This very fine devotional votive plaque or tsa-tsa was made by pressing clay into a metal reverse-mould after which it was fired. It shows the deity Manjushri, the embodiment of infinite wisdom. His double-edged sword cuts through obscuring layers of misconception and ignorance. He holds n his left hand a sutra text. A lotus stem and flower rises from his left side.
Manjushri’s mantra ‘ Om ah ra pa tsa nia dhi’ appears in Tibetan lantsa script on his right side.
Such tablets were acquired by Buddhist devotees and pilgrims as acts of merit, often at religious sites, as mementos and talismanic or protective keepsakes. The plaques often were made in one location and carried by pilgrims to be left at a site in another location, perhaps in a cave or at an important shrine. According to Proser (2010, p. 167), the practice of spreading tsa-tsa offerings throughout the landscape can be likened to sowing seeds of potential spiritual merit, somewhat akin to laying out ‘fields of Buddhas’ throughout the world.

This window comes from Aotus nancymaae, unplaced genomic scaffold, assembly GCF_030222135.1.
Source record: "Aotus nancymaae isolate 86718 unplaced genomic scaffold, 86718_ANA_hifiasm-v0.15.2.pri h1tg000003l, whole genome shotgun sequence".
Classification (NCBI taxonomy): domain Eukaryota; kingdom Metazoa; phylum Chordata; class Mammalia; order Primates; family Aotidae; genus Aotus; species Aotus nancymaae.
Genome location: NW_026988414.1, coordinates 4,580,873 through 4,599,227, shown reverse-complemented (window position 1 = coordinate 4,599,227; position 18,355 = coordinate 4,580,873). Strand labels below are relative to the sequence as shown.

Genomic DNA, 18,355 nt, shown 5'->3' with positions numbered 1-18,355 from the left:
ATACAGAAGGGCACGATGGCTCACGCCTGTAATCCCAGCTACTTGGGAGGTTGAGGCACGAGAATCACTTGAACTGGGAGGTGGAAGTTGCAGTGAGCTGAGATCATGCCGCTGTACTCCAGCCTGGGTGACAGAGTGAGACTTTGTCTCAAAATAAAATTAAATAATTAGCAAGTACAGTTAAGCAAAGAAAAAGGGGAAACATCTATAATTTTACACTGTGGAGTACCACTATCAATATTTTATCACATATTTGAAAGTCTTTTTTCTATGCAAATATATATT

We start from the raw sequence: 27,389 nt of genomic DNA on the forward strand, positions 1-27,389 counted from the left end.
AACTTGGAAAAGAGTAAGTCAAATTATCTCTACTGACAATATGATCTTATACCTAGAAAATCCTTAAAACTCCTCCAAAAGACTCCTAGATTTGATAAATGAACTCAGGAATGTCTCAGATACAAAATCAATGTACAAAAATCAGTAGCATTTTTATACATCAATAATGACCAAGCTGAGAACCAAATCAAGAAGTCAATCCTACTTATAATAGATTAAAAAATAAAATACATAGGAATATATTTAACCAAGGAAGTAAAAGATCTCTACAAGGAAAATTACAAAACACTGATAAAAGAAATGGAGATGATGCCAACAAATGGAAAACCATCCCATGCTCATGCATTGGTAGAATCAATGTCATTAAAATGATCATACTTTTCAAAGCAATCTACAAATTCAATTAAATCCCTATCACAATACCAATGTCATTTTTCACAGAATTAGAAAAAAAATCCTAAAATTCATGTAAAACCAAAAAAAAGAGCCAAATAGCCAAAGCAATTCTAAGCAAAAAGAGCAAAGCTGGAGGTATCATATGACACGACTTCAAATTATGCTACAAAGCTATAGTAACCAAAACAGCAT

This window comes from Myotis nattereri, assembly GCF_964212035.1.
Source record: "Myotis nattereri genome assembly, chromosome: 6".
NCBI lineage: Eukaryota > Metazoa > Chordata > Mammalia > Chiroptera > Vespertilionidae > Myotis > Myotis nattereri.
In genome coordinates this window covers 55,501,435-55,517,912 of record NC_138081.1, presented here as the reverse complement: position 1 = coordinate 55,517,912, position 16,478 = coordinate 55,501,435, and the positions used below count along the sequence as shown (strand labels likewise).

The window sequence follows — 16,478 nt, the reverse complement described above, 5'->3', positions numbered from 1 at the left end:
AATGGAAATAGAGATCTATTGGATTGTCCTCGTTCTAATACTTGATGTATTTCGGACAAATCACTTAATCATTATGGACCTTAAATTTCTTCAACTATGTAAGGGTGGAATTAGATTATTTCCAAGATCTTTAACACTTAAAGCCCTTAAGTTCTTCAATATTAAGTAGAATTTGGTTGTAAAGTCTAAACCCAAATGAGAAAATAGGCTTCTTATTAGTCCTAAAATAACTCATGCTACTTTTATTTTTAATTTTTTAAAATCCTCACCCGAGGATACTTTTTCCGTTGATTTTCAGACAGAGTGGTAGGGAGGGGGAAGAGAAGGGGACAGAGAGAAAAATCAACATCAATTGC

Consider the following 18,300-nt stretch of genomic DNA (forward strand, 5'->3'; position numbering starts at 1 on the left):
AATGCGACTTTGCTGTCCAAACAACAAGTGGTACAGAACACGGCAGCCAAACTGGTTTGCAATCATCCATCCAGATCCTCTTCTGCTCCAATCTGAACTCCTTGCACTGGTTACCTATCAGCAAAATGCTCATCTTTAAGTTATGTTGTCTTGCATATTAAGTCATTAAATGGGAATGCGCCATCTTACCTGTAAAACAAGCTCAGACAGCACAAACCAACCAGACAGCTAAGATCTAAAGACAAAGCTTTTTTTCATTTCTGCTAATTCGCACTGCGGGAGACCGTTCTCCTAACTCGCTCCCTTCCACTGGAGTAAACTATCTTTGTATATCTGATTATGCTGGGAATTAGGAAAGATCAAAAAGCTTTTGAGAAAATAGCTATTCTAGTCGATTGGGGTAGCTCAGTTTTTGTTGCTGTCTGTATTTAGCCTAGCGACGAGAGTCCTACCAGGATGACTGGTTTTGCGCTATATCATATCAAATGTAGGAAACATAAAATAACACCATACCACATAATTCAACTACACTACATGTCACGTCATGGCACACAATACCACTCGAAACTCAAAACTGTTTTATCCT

The example here is in an excellent, stable condition.
Collection of Stephen Masty (1954-2015); see here for more information on Masty.
Proser, A., (ed.), Pilgrimage and Buddhist Art, Asia Society Museum/Yale University Press, 2010.